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September 11 Memorial: Remembering the victims who died at the World Trade Center and Pentagon, and in Pennsylvania

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Chandler 'Chad' R. Keller

Age: 29

Hometown: El Segundo, Calif., USA

Occupation: Propulsion engineer, Boeing Co.

Location: Passenger, American Flight 77, Pentagon

"He was really an outdoors type of person, and, in Southern California, outdoors for him was the ocean. He started surfing when he was 13. It was his way of chilling out ... putting things in perspective and dealing with life's problems." --Kathy Keller, mother

<style> #PentmemMemoryWrap { margin-left: 95px; width: 506px; background: #faf7ec; font-family: Arial, Helvetica, sans-serif; font-size: 11px; color: #2e2e2e; } #PentmemMemoryTop { padding: 14px; } #PentmemMemoryTop img { padding: 0px 0px 0px 10px; } #PentmemMemoryTop .headline { font-size: 12px; font-weight: bold; } #memAuthor { float: right; margin: 2px 20px 20px 0px; font-weight: bold; } .blurb { font-size: 11px; line-height: 16px; margin-left: -92px} </style> <div id="PentmemMemoryWrap"> <div id="PentmemMemoryTop"> <div class="blurb"><p><!-- <img src="http://media.washingtonpost.com/wp-srv/nation/interactives/pentagonmemorial/images/1435.jpg" align="right" border="0"> -->"Chad was a "go-to," "can-do" kind of guy. Once when he was on a houseboat in Lake Havasu, Arizona, with a group of buddies, the engine quit, leaving them stranded in the middle of the lake. Chad took a look at the engine, thought about the problem, and asked for a knife, a plastic bag and a rubber band. With just these "tools," much to the amazement of his doubting friends, he was able to get the engine started, and they were able to continue their weekend on the lake. This is only one eample of his many creative engineering successes."</p> <div id="memAuthor">-- Dick Keller, father <!-- /end memAuthor --></div> <!-- /end blurb --></div> <br> </div> </div>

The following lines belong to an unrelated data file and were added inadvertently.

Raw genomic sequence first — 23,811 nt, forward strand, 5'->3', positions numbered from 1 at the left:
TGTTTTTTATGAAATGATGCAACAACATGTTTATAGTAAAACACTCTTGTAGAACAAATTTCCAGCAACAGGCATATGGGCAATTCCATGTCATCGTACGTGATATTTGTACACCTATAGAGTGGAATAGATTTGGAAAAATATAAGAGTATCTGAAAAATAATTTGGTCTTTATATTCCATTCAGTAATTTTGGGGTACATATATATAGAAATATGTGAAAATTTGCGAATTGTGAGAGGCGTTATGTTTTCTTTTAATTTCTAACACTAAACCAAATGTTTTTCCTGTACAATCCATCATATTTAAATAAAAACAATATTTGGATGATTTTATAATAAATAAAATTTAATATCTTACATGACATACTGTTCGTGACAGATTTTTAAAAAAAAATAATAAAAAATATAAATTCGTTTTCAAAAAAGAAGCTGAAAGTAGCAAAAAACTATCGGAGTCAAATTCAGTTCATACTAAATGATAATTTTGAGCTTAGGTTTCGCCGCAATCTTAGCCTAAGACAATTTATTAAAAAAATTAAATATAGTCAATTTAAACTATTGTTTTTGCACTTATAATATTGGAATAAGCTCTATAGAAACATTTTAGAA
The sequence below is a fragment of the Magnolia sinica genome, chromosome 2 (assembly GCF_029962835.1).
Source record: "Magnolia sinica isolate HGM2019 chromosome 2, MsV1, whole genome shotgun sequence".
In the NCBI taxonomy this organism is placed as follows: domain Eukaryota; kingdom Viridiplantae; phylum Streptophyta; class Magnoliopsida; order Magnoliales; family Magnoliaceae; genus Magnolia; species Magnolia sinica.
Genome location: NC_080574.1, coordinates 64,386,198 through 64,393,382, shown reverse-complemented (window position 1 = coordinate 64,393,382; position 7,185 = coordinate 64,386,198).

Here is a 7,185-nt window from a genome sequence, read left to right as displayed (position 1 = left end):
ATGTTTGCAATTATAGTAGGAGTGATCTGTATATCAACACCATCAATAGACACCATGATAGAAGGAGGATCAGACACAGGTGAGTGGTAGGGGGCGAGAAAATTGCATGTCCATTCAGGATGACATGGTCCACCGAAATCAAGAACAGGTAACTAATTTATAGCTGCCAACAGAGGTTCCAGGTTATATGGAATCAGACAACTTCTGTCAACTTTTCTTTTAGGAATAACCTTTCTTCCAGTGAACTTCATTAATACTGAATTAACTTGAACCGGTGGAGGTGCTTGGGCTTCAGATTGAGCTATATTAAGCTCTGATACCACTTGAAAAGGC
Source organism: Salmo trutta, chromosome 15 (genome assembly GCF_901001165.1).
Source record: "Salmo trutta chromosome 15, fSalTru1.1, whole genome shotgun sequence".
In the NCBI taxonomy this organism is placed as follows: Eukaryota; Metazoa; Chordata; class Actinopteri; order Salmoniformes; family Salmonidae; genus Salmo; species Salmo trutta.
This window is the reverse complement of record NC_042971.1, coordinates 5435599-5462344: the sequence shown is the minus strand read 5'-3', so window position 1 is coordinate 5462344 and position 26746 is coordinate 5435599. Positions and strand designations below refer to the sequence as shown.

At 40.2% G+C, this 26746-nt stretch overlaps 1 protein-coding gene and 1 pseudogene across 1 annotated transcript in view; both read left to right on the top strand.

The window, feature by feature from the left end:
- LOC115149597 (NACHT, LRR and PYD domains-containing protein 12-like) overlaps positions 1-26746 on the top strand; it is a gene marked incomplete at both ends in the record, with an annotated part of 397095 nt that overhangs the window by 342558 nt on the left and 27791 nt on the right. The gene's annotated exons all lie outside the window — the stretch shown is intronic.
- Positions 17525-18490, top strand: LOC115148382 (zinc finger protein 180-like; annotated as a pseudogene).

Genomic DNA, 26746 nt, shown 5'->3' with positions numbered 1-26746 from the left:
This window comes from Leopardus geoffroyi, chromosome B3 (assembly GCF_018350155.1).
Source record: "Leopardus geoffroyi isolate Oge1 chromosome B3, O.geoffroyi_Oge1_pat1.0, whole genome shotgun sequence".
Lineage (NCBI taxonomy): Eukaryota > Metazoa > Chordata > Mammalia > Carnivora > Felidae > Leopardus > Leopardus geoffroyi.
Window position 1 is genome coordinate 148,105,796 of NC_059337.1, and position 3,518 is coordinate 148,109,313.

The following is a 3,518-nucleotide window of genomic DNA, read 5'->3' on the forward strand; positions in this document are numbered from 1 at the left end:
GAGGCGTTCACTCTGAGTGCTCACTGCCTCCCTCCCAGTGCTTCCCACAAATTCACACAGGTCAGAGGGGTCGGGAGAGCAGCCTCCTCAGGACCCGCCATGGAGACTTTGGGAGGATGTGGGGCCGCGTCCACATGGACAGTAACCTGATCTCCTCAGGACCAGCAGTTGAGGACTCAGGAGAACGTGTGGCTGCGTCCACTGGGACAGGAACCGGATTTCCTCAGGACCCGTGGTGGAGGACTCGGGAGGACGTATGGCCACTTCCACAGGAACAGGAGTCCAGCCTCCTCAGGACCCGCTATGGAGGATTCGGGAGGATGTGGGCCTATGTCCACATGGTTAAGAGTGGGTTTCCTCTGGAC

Source: The Washington Post, AP and washingtonpost.com

The profiles in this feature were written in the months following Sept. 11, 2001.

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Timeline

A day after the 9/11 attacks a makeshift memorial was created on the Arlington Memorial Cemetery fence. Seven years later, the first 9/11 memorial is opening.

Related Coverage:

3-Dimensional Virtual Memorial

Victims Remembered in Maryland

One Family's Loss

Stepping Through the Ashes

Pentagon Under Attack

Five Year Anniversary Coverage


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